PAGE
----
India’s Prime Minister Narendra Modi has walked into a diplomatic minefield over his nation’s disputed border with China.
The hashtag #ModiSurrendersToChina was trending on Twitter Saturday after Modi stated no one had entered Indian territory or captured any military posts in the deadly clashes that resulted in the death of 20 Indian soldiers and the capture by the Chinese military — and later release — of 10 more.
“Neither is anyone inside our territory nor is any of our posts captured,” Modi told opposition leaders at an all-party meeting late Friday. His statement raised questions over where the soldiers were when the clashes took place — in Indian or Chinese territory — in an area where a large part of the boundary is unmarked and checkered with pockets of ‘no man’s land.’ It also contradicts the assertions of his own foreign ministry.
Just two days earlier, India’s Foreign Minister Subrahmanyam Jaishankar told his Chinese counterpart Wang Yi that the Chinese army had tried to erect a post in the Galwan Valley on the Indian side of the Line of Actual Control — a 2,167-mile un-demarcated border. In a statement after the call, New Delhi accused China of an “intent to change the facts on ground in violation of all our agreements to not change the status quo.”
Modi’s statement is a set back to military talks between the two nations aimed at de-escalating the situation at several places along the border where forces have clashed in the recent past, and also legitimizes Chinese claims. It’s provoked angry responses from India’s army veterans and analysts who saw it as India ceding territory to China to avoid escalation. The calls for Modi to clarify his stand are expected to become louder after China’s reiteration on Saturday that Indian soldiers had violated agreements.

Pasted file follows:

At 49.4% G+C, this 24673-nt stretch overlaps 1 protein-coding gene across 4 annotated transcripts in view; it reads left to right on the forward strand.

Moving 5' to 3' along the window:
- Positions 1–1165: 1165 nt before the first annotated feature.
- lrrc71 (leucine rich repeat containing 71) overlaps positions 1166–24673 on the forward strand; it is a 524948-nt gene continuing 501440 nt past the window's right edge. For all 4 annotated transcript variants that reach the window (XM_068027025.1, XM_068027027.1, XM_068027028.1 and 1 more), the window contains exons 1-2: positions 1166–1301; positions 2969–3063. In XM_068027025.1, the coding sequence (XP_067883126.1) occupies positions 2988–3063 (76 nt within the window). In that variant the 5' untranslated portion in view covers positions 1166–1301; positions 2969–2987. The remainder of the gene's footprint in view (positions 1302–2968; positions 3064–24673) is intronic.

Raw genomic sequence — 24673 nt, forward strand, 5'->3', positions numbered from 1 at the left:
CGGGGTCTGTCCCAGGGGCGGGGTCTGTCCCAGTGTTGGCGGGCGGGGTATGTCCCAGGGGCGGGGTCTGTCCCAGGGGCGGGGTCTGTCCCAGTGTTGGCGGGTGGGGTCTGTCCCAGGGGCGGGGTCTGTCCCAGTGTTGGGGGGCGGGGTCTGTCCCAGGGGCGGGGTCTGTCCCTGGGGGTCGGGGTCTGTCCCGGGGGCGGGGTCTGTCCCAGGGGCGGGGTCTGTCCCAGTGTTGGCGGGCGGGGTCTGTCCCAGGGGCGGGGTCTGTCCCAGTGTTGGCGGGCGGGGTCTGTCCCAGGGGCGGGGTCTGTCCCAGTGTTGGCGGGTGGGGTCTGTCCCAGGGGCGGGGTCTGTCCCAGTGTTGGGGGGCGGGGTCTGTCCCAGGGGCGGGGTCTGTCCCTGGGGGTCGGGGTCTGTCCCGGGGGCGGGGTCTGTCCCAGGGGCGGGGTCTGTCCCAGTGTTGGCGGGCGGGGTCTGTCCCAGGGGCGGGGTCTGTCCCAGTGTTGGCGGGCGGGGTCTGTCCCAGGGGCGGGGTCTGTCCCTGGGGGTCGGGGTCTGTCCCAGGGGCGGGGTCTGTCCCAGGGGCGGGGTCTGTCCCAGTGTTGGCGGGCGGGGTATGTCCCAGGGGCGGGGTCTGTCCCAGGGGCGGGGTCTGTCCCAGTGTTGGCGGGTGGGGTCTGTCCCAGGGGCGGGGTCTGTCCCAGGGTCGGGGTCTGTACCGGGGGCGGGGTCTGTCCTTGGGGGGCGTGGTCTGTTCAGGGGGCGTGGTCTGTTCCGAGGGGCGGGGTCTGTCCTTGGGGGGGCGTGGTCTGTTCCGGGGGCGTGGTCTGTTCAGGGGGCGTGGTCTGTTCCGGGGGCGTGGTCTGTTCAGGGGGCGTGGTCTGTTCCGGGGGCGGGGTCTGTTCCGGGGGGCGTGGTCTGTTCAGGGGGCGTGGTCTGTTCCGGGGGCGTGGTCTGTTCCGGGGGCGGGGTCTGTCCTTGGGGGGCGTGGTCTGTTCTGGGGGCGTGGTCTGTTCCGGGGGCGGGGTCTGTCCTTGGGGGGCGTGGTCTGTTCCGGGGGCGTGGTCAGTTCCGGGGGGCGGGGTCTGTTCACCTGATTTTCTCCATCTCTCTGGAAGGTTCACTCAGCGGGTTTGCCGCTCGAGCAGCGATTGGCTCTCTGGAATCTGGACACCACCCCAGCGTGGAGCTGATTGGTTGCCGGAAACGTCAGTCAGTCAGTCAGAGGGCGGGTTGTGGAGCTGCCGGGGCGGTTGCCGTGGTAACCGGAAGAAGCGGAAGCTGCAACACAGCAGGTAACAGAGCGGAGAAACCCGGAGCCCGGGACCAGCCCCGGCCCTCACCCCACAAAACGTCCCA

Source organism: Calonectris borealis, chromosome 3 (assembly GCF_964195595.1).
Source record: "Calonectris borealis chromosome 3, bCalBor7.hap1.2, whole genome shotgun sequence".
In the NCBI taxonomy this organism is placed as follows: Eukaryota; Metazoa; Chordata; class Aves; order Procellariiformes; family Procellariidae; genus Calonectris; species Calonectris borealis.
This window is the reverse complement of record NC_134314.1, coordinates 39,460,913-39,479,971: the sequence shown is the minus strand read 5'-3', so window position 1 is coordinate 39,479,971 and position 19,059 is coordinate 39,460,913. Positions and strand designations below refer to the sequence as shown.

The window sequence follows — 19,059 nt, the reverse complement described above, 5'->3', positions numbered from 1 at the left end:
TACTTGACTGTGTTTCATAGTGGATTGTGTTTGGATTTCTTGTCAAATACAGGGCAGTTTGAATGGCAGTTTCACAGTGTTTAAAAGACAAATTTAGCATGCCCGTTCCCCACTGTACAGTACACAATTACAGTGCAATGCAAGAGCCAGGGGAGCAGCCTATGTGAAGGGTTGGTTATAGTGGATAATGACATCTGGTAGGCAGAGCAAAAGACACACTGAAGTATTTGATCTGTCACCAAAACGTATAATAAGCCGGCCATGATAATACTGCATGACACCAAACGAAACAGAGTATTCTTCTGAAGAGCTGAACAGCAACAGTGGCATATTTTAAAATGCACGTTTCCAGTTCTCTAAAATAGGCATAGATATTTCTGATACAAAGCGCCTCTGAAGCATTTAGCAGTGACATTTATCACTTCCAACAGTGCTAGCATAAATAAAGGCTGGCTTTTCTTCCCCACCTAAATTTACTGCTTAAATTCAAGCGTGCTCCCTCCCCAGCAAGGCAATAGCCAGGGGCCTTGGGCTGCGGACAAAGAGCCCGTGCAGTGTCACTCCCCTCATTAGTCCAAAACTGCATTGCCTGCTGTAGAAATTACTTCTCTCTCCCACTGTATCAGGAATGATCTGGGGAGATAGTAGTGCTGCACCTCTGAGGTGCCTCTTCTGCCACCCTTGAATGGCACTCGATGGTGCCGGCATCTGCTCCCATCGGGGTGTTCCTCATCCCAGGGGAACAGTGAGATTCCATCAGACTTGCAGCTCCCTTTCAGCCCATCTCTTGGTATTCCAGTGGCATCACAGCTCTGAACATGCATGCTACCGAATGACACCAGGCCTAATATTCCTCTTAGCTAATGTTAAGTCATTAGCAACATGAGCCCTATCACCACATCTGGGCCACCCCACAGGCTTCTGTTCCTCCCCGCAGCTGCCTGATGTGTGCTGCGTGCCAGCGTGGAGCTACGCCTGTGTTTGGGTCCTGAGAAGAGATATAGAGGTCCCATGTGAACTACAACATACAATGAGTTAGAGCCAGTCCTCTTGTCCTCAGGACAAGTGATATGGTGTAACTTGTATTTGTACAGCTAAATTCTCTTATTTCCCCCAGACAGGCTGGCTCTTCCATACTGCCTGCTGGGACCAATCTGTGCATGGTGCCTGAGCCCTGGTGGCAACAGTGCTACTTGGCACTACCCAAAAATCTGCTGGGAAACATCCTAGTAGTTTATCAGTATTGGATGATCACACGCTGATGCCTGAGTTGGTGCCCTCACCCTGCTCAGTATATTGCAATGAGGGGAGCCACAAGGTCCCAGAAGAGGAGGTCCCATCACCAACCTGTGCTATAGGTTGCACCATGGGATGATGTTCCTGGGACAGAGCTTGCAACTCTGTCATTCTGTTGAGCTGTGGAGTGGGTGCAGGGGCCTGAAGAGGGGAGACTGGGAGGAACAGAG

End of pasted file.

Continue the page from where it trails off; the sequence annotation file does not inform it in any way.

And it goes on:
The Prime Minister’s Office and the Indian foreign ministry didn’t immediately respond to requests seeking comments.
“The biggest implication is that wherever the Chinese have in fact changed the ground status quo — whether in Galwan Valley or Pangong Tso or elsewhere — is tacitly being accepted by the government as de facto Chinese claims,” said Vipin Narang, associate professor of political science at MIT and author of ‘Nuclear Strategy in the Modern Era: Regional Powers and International Conflict. “One can litigate whether this is in fact ‘Indian territory,’ but it is tacitly accepting whatever faits accomplis China has undertaken.”
Within hours of Modi’s comments, China’s foreign ministry spokesman Zhao Lijian tweeted that Indian troops had provoked the deadly skirmish and reiterated that China claimed the Galwan valley as its own.
“India’s front-line troops, in violation of the agreement reached at the commander-level meeting, once again crossed the Line of Actual Control for deliberate provocation when the situation in the Galwan Valley was already easing,” Lijian said of the June 15 clashes.
The deadly clash had dealt a heavy blow to China-India ties, which were already suffering, said Sun Shihai, director of the China Center for South Asian Studies in Sichuan University.
“I think Modi is trying to appease the searing anti-China nationalism at home and avoid the further escalation of the situation into another China-India war, even though he is likely to face some backlash from opposition at home,” Sun said. “China will likely take Modi’s statement as an effort to ease off the tension, as neither side wants a war.”
Modi’s comments drew criticism from Indian army veterans and former civil servants.
“I’m shattered to see India quietly accepting China changing status of LAC in Eastern Ladakh,” tweeted Rameshwar Roy, retired lieutenant general and former chief of India’s Assam Rifles division. “What a sad day for every soldier like me.”
Former national security adviser Shivshankar Menon called the prime minister’s comments “an ill-considered and inaccurate statement that concedes territory and the gains of aggression,” according to a report in The Wire. “If this is so, why and where were our soldiers killed?”
Incidents of a face-off have also been reported at the disputed Pangong Tso — a glacial lake at 14,000 feet in the Tibetan plateau, portions of which are claimed by both, apart from the Galwan valley, which was one of the early triggers of the 1962 India-China war.
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